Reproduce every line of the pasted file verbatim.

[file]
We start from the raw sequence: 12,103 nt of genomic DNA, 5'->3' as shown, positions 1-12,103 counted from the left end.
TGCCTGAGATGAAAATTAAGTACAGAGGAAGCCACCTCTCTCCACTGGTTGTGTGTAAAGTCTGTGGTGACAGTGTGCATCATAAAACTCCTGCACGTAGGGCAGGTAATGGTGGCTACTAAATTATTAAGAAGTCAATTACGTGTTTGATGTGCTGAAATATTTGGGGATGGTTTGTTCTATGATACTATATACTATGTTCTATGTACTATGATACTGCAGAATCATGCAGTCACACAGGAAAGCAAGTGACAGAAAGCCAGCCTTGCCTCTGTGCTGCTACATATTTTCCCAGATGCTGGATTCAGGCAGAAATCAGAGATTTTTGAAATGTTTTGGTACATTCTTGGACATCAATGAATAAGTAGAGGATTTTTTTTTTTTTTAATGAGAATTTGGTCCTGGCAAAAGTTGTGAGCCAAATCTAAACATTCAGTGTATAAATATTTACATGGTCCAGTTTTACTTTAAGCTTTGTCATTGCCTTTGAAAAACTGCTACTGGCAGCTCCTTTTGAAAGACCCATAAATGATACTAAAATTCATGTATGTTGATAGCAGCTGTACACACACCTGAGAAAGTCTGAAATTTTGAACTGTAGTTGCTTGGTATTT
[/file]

We start from the raw sequence: 12,103 nt of genomic DNA, 5'->3' as shown, positions 1-12,103 counted from the left end.
TGCCTGAGATGAAAATTAAGTACAGAGGAAGCCACCTCTCTCCACTGGTTGTGTGTAAAGTCTGTGGTGACAGTGTGCATCATAAAACTCCTGCACGTAGGGCAGGTAATGGTGGCTACTAAATTATTAAGAAGTCAATTACGTGTTTGATGTGCTGAAATATTTGGGGATGGTTTGTTCTATGATACTATATACTATGTTCTATGTACTATGATACTGCAGAATCATGCAGTCACACAGGAAAGCAAGTGACAGAAAGCCAGCCTTGCCTCTGTGCTGCTACATATTTTCCCAGATGCTGGATTCAGGCAGAAATCAGAGATTTTTGAAATGTTTTGGTACATTCTTGGACATCAATGAATAAGTAGAGGATTTTTTTTTTTTTTAATGAGAATTTGGTCCTGGCAAAAGTTGTGAGCCAAATCTAAACATTCAGTGTATAAATATTTACATGGTCCAGTTTTACTTTAAGCTTTGTCATTGCCTTTGAAAAACTGCTACTGGCAGCTCCTTTTGAAAGACCCATAAATGATACTAAAATTCATGTATGTTGATAGCAGCTGTACACACACCTGAGAAAGTCTGAAATTTTGAACTGTAGTTGCTTGGTATTT